Let us first consider the insurance contract that binds the policyholder and the insurer in the absence of reinsurance. As part of the contractual agreement in the insurance contract, the insurer is obligated to indemnify the policyholder against the covered loss (cost) and in return receives the insurance premium (benefit) from the policyholder as income. From a pointwise perspective, the marginal benefit of insuring an excess loss is measured by the marginal insurance premium function H I , while the marginal cost of insurance is quantified by the marginal risk function G I . To minimize its risk exposure, this cost-benefit identification suggests that the insurer should pursue full insurance coverage (resp. no coverage) on the excess losses for which the marginal benefit of insurance strictly outweighs (resp. is strictly dominated by) the corresponding marginal cost, or equivalently, when the cost-benefit difference of insurance ψ I defined in Formula (5) is strictly negative (resp. strictly positive), and an arbitrary coverage for those generating the same marginal benefit and marginal cost. These considerations translate mathematically into the optimal marginal insurance indemnification function defined by
( f I * * ) ( x ) = 1 { G I ( x ) < H I ( x ) } + γ * * ( x ) 1 { G I ( x ) = H I ( x ) } ,
for any unit-valued function γ * * . Parenthetically, such an optimal insurance policy in the absence of reinsurance can also be deduced from the optimal insurance–reinsurance strategies given in Formulas (6) and (7) in Theorem 1 by letting the marginal reinsurance premium function H R be arbitrarily large and thus depriving the insurer of any economic motivation to implement exorbitant reinsurance.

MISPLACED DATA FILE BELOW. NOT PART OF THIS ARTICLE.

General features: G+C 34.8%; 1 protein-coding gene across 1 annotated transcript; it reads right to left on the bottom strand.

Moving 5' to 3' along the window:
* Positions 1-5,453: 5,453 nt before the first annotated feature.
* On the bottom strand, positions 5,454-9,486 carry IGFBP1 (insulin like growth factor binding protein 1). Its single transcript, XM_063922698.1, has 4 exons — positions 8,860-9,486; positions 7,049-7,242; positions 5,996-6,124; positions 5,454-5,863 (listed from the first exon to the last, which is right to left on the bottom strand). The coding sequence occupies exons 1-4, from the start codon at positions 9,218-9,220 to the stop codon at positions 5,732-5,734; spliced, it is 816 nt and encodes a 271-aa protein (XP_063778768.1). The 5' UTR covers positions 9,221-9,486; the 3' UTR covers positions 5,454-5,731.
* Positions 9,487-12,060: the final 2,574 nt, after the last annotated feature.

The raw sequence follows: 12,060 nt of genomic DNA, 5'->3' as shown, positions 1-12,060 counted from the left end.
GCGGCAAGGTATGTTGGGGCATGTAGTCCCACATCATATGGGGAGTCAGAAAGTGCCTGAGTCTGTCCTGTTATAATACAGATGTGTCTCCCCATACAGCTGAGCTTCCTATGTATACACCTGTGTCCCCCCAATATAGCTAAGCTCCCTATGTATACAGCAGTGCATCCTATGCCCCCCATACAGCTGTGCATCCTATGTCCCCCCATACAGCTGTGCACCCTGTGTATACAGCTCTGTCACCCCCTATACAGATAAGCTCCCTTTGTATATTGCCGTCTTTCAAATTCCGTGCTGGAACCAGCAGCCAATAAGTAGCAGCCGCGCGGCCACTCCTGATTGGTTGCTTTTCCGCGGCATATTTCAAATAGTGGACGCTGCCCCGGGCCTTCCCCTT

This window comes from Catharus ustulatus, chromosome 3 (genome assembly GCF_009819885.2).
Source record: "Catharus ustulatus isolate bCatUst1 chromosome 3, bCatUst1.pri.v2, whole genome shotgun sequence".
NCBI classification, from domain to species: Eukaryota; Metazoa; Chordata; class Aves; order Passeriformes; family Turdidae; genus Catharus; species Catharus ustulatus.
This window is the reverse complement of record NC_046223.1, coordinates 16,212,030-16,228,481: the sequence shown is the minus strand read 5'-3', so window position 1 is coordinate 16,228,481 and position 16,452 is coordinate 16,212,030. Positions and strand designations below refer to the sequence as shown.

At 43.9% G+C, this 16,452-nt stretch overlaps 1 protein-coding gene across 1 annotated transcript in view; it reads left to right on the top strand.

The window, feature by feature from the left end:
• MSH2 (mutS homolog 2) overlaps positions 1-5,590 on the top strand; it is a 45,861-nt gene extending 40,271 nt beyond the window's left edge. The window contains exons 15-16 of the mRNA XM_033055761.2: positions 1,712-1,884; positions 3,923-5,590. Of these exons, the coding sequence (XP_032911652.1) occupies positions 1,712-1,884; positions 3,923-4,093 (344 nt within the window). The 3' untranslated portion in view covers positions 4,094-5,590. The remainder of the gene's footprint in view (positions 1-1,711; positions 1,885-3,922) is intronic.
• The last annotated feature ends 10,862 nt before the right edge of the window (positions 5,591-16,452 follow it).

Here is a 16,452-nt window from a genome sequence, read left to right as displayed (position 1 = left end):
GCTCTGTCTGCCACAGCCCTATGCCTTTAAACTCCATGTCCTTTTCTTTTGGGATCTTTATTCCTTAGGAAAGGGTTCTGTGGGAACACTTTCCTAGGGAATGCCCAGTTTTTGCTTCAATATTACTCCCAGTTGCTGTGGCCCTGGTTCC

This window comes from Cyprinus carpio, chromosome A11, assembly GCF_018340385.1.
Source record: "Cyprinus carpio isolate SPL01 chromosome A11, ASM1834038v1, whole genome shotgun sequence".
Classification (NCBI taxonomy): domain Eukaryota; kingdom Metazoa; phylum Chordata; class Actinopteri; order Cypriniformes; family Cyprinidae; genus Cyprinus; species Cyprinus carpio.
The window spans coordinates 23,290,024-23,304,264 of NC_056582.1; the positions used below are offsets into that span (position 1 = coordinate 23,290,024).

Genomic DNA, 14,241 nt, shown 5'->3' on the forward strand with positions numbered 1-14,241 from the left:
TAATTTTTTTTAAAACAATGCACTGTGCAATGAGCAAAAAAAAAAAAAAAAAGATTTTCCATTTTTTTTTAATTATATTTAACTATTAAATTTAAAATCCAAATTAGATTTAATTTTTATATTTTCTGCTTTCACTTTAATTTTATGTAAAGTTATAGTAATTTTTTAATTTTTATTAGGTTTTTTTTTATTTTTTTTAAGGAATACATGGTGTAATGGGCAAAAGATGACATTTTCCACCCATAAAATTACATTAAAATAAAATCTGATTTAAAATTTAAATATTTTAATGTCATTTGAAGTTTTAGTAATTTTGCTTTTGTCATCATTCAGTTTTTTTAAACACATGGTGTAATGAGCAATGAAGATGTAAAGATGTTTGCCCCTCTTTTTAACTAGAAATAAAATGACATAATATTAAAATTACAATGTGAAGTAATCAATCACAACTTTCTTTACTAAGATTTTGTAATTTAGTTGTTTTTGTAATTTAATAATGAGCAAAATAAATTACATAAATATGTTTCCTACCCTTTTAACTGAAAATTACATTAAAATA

The advent of reinsurance furnishes the insurer with the opportunity to cede the insured loss to the reinsurer if doing so is economically beneficial. To determine the new marginal cost when insurance is coupled with reinsurance, we consider two cases. For normal-sized losses (i.e., those less than VaR β ( X ) ), the reinsurer is able to fully indemnify the insurer against the reinsured losses, with the end effect being the insurer receiving the insurance premium at a rate of H I from the policyholder as an upfront benefit, getting rid of the insured loss via reinsurance and paying the reinsurance premium to the reinsurer at a rate of H R , which replaces G I in the insurance-only case as the overall marginal cost. This explains why the construction of the optimal insurance policy in Formula (6) is based on the comparison of the marginal insurance premium function H I (benefit) with the minimum of G I (cost of insurance) and H R (cost of reinsurance), depending on whether reinsurance is advantageous to the insurer. In essence, reinsurance provides a flexible mechanism for the insurer to lower its cost of transaction. For extreme large losses (i.e., those greater than VaR β ( X ) ), the reinsurer will default on its obligation and the insurer is indemnified against only δ of the reinsured loss. With a reduced indemnification, the total marginal benefit consists of H I from insurance and δ G I from reinsurance, and the total marginal cost comprises G I from insurance and H R from reinsurance, and the comparison of the benefit and cost entails weighing H I against ( 1 - δ ) G I + H R , as performed in Formula (7). A schematic depiction of the marginal costs and benefits of insurance and reinsurance to the insurer is given in Figure 1.